The outlook at UNH's Bremner Field is grim. Ominous clouds hover and there is a prediction of heavy rain. But on the pitch, as the field is called in rugby, ponytails flap, shirts are yanked and players hit the ground hard. The players ruck, scrum, hook and maul their hearts out for the handful of rugged fans that have braved the deluge.
On the sidelines, Penny Hurley, mother of player Jessica Hurley '09, no longer struggles with these colorful rugby terms. "I bought 'Rugby for Dummies,'" she says as the players set up for a line out, the equivalent to a throw-in in soccer.
Rugby is a notoriously physical game--most think of men, mud and muscle. But the play on this early spring morning is athletic, graceful and intense. During the line out, a group from each team lifts a player into the air, suspended with arms outstretched in a balletic pose, to vie for the ball. As the team progresses down the field, a staggered line of runners passes the ball back--the only direction you can pass in rugby--like a cascading waterfall of movement.
Almost everything is a group event. In the well-known "scrum," which results from a foul, eight players from each team remain linked, arm in arm, until the "hooker" is able to scoop the ball with her foot back and out of the roiling amoeba of competitors.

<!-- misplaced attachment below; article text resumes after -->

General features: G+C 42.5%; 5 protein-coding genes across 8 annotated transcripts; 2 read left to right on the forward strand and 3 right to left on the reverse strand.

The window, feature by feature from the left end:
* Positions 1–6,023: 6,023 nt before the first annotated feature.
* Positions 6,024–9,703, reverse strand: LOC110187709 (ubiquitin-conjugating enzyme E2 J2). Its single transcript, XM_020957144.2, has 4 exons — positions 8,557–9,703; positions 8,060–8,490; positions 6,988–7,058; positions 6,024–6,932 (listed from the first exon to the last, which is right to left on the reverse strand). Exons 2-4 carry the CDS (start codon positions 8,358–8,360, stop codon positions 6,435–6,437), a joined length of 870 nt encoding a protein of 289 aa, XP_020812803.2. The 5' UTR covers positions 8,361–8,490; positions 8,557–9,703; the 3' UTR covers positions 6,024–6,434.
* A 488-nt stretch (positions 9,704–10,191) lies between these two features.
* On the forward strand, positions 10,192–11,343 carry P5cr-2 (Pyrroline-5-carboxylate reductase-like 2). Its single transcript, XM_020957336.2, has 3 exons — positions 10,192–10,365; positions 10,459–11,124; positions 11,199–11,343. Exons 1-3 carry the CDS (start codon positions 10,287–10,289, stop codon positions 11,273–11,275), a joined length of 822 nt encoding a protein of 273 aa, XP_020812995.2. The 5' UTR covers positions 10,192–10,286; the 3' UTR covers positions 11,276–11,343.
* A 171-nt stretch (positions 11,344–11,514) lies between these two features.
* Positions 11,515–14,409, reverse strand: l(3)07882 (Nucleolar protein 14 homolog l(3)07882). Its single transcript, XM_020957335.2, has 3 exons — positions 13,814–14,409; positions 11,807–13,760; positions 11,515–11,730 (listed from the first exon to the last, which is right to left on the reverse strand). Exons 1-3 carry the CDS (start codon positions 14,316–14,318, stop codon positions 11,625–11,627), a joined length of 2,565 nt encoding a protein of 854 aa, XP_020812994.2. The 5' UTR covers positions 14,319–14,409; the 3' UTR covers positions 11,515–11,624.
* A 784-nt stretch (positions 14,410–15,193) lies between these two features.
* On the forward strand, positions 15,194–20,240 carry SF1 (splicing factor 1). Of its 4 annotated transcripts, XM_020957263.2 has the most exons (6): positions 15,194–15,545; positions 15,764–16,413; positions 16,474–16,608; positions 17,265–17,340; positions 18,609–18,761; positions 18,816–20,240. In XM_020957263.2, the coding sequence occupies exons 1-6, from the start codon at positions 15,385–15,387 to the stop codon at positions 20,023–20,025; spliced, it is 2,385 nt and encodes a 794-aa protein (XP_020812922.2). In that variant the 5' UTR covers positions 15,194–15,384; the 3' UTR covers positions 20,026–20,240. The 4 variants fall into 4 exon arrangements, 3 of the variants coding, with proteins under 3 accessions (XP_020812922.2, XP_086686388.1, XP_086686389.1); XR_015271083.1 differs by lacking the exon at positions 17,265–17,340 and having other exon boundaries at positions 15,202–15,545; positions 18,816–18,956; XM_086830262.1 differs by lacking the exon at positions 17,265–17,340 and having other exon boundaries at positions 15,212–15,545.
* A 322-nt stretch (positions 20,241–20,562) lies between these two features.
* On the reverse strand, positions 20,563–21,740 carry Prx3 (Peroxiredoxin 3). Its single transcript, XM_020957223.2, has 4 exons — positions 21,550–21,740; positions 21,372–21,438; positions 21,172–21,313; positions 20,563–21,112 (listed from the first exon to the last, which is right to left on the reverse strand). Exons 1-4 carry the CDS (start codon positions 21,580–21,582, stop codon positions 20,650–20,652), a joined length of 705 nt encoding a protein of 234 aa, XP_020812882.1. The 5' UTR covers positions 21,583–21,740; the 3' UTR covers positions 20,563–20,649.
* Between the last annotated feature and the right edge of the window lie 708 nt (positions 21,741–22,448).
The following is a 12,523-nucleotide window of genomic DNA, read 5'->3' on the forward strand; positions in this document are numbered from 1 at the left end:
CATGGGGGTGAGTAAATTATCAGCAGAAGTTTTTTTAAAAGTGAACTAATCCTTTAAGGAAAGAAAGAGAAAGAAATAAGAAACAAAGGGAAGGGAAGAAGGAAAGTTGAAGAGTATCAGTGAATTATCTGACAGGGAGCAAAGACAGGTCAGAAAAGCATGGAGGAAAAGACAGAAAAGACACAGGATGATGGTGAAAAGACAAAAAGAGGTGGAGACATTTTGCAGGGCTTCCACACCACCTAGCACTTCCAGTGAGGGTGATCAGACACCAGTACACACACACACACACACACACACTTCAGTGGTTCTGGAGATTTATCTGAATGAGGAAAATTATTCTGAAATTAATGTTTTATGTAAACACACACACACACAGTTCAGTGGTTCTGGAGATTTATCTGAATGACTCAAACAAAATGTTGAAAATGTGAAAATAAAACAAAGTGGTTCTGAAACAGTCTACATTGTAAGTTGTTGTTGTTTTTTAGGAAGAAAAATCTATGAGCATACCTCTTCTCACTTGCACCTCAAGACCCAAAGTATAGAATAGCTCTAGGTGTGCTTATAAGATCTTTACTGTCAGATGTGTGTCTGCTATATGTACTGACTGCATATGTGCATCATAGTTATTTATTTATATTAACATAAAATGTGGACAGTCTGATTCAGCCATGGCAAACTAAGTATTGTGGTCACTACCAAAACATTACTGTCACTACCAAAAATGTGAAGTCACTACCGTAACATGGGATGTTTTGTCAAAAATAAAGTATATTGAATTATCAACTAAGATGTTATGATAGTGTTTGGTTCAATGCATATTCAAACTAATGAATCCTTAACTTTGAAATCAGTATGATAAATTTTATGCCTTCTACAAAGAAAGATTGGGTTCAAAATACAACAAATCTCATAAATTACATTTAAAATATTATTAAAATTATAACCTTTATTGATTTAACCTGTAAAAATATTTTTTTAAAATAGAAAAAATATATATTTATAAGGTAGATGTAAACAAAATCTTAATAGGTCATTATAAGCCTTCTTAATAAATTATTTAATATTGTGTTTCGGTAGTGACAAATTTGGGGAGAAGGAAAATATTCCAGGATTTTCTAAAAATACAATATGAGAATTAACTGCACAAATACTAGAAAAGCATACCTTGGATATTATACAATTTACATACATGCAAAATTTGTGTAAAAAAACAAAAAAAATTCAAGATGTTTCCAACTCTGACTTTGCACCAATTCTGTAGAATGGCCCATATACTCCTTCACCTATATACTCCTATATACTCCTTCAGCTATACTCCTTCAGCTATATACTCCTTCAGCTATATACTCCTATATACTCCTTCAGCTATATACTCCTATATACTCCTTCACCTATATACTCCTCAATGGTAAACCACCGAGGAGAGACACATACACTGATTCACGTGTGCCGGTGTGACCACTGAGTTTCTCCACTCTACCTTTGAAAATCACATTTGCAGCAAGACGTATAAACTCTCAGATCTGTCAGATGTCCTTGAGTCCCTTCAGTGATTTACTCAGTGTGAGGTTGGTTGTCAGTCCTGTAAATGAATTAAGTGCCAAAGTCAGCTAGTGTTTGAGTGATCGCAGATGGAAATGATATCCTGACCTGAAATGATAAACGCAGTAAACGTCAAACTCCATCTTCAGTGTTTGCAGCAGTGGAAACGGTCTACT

Head coach Sue Westfall '95, who played when she was an undergrad and has coached the team since 2002, says, "This is a really nice community." The UNH club is open to all comers, and during a match every player gets a turn on the field.
At Bremner Field, Denise Metcalf is waiting in the drizzle for her daughter, Lindsay '09, who was recently invited to join the WSBE honors program, to get in the game. Denise and husband Jim were more than a little surprised to hear that their daughter was playing rugby. "It's a little scary when your daughter is 5 foot nothing," says Denise. Jim counters, "I was shocked at how tough my daughter is." Westfall notes, "When you say 'women's rugby' people get this picture of big women. Our girls don't fit that image."
At UNH, the first women's team began playing in the 1980s for the St. Pauli Girls, a club sponsored by the beer company. "We were not officially supposed to say we were UNH," says former member Heather Grant '91, "but we did anyway."
The first club disbanded in the mid-1990s, and a new breed, more focused on athleticism and sportsmanship, came back with a vengeance in 2001. In 2002, they won the Division III championships and the following year moved up to Division II, where they advanced to the playoffs, losing to Bowdoin College in the finals. For two years in a row, they have fought their way to the finals in the Beast of the East, one of the largest college tournaments in the country.
"Our girls are serious athletes and are serious about being healthy," says Westfall. Many in the club, like co-captain Mary Fiset '08, who stands at a diminutive 5 foot 4 inches, were three-season athletes in high school, but at UNH only play rugby. "This is an exciting sport," says Fiset. "I love the big hit, the big run and the big stiff arm. But that's not my main reason for playing. This team is my favorite. These are my girls."Return to UNH Magazine Campus Currents